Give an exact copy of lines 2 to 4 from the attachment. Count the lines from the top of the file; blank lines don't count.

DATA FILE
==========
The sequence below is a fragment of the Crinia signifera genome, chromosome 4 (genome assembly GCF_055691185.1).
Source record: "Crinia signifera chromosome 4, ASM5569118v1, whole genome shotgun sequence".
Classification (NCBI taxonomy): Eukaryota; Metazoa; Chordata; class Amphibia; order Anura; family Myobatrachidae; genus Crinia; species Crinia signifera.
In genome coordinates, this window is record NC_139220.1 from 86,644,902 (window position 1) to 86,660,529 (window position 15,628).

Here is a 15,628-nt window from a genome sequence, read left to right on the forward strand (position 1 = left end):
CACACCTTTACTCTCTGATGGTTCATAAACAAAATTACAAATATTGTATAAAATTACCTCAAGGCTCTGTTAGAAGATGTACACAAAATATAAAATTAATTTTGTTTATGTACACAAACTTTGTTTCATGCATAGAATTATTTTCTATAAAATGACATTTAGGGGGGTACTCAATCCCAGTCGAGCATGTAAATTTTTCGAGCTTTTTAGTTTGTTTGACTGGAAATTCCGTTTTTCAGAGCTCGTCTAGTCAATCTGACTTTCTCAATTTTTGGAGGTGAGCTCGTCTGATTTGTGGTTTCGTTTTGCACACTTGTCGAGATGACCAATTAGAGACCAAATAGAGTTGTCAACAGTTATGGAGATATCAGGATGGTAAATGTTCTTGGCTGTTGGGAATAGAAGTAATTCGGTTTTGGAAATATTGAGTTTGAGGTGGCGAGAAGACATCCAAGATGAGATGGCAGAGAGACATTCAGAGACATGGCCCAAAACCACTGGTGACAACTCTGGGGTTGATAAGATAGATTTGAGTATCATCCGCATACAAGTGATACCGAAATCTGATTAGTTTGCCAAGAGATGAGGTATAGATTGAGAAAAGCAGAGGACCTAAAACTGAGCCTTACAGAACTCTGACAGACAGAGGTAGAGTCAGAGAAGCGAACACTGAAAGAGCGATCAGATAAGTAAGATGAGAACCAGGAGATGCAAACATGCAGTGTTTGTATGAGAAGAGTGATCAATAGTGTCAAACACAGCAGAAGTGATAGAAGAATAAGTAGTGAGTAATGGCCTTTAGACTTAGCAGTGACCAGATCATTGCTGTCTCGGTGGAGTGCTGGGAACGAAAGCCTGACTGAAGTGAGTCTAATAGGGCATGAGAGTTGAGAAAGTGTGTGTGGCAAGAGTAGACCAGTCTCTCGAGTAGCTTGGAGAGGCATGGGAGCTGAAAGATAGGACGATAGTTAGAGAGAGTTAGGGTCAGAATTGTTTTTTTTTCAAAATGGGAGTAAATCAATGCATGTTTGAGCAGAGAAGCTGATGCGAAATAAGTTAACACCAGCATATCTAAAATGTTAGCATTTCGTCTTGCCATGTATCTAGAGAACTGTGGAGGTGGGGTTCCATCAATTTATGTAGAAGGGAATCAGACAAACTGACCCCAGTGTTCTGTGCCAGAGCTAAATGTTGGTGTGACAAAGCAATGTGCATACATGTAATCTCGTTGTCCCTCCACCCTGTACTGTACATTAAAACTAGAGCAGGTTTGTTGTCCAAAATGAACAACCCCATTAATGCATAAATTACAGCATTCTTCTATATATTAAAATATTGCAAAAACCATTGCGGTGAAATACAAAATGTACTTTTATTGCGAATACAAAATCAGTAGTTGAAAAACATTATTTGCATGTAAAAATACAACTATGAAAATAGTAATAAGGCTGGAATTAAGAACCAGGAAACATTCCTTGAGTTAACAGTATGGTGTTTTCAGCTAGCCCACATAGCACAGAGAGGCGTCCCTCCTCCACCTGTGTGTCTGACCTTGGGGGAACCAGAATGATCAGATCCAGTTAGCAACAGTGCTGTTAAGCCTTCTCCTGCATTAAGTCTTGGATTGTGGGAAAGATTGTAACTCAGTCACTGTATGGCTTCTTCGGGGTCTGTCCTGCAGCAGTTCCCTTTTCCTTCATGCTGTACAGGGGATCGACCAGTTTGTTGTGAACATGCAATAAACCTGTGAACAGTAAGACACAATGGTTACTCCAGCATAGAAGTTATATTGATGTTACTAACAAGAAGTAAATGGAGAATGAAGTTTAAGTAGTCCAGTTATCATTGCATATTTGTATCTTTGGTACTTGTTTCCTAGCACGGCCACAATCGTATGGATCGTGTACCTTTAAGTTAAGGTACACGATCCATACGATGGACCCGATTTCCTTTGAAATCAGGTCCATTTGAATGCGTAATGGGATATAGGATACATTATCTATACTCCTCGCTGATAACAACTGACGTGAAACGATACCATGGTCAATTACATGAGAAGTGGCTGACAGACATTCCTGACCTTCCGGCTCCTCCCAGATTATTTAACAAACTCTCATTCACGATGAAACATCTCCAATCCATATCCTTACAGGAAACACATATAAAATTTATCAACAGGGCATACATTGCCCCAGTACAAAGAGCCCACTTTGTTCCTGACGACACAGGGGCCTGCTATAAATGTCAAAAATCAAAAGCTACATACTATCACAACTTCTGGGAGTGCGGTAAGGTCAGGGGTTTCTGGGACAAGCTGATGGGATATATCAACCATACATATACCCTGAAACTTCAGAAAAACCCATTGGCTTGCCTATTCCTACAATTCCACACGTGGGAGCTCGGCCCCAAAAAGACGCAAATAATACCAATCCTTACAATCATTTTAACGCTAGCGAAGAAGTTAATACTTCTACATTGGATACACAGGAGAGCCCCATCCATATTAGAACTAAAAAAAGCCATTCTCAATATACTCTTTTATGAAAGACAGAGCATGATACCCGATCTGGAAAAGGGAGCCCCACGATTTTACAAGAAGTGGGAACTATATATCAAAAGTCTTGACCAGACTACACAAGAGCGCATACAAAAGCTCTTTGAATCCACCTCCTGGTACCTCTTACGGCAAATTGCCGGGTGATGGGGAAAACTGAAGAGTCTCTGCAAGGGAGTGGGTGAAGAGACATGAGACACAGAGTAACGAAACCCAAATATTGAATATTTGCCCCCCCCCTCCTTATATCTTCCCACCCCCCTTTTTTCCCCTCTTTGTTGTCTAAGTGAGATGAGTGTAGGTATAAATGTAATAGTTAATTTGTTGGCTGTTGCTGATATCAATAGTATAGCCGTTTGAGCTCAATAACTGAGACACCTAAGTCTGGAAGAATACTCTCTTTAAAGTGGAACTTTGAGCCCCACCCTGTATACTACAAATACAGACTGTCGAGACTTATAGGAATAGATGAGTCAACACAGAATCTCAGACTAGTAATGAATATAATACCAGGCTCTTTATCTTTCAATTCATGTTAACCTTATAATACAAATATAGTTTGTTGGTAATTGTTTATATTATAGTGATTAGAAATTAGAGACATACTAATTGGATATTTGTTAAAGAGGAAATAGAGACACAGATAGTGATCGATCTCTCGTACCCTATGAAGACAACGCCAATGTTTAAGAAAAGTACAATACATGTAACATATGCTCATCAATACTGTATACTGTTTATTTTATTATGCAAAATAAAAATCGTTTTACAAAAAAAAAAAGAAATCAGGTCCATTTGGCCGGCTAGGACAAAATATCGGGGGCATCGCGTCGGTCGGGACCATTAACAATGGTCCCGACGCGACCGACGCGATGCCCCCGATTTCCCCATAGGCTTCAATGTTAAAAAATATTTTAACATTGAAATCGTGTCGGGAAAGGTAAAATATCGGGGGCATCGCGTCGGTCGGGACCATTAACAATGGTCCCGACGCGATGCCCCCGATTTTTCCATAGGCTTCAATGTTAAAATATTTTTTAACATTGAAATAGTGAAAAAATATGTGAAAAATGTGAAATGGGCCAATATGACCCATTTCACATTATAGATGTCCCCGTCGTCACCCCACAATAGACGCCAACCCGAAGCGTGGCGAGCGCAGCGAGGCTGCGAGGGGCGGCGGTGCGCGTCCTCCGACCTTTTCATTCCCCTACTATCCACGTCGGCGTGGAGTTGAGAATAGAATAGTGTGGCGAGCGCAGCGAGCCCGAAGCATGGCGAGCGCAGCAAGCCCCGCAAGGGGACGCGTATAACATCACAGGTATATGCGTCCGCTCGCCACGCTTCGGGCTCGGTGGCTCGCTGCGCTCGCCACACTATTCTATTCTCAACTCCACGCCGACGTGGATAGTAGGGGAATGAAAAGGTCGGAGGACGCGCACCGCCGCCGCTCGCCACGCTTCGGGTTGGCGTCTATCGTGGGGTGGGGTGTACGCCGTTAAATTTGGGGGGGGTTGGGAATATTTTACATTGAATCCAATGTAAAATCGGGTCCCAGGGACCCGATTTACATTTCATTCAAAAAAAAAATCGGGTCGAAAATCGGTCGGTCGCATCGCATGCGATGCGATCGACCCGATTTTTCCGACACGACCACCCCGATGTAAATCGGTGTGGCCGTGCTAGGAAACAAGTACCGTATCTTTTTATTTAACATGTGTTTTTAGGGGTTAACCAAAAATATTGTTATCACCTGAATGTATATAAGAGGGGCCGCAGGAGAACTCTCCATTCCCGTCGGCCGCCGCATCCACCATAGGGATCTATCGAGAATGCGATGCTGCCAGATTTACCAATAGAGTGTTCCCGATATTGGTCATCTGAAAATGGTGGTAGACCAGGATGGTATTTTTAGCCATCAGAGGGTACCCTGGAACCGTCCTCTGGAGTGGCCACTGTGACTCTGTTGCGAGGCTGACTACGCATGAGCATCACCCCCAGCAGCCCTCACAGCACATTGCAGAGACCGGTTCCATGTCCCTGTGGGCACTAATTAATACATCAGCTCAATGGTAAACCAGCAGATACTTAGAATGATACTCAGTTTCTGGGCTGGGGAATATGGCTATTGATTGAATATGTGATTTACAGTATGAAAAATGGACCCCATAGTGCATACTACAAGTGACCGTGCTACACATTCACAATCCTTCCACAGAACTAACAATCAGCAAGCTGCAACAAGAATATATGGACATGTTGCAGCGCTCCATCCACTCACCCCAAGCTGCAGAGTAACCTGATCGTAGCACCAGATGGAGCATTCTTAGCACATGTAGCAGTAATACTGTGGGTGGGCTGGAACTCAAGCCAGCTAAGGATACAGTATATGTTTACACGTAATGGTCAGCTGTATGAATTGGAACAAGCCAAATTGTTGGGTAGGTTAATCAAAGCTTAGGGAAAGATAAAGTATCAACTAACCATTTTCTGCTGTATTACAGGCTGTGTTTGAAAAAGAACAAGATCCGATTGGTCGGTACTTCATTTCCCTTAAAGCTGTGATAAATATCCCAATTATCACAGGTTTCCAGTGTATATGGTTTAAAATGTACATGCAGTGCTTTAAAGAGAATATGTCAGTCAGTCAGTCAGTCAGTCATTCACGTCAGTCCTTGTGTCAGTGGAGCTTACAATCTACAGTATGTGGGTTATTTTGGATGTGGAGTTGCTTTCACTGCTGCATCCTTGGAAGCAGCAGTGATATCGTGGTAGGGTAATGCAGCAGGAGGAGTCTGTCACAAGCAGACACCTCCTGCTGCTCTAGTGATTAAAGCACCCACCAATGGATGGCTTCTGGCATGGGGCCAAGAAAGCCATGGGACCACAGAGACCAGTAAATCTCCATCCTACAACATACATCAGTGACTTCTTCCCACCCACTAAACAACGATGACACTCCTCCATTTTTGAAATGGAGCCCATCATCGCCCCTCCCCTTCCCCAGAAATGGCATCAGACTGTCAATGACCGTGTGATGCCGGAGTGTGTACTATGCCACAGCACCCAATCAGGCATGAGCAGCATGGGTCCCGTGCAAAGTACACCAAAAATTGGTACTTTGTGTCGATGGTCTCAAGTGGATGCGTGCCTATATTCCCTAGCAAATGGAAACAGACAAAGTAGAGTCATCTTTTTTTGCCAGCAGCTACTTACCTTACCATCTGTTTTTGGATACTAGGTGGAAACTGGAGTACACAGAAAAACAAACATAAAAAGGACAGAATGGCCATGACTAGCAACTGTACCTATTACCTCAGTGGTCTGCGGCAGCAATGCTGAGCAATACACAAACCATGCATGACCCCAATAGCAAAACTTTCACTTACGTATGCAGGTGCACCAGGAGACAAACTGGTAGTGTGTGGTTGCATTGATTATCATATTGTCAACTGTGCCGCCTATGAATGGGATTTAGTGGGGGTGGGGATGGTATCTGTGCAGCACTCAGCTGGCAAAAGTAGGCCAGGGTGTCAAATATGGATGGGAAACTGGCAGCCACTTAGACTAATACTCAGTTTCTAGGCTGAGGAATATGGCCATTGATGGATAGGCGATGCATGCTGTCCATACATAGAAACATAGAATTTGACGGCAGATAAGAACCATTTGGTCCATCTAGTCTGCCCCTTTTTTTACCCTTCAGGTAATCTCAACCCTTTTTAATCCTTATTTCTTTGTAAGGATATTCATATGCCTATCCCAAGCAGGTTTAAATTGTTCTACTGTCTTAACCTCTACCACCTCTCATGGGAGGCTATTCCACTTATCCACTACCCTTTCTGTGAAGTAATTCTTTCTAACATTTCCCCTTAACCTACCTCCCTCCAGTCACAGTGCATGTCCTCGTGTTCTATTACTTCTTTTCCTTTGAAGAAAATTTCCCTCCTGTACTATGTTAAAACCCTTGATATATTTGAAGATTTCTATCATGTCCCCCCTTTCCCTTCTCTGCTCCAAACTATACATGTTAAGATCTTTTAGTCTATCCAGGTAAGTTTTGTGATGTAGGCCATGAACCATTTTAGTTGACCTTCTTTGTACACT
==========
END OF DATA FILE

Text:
Source record: "Crinia signifera chromosome 4, ASM5569118v1, whole genome shotgun sequence".
Classification (NCBI taxonomy): Eukaryota; Metazoa; Chordata; class Amphibia; order Anura; family Myobatrachidae; genus Crinia; species Crinia signifera.
In genome coordinates, this window is record NC_139220.1 from 86,644,902 (window position 1) to 86,660,529 (window position 15,628).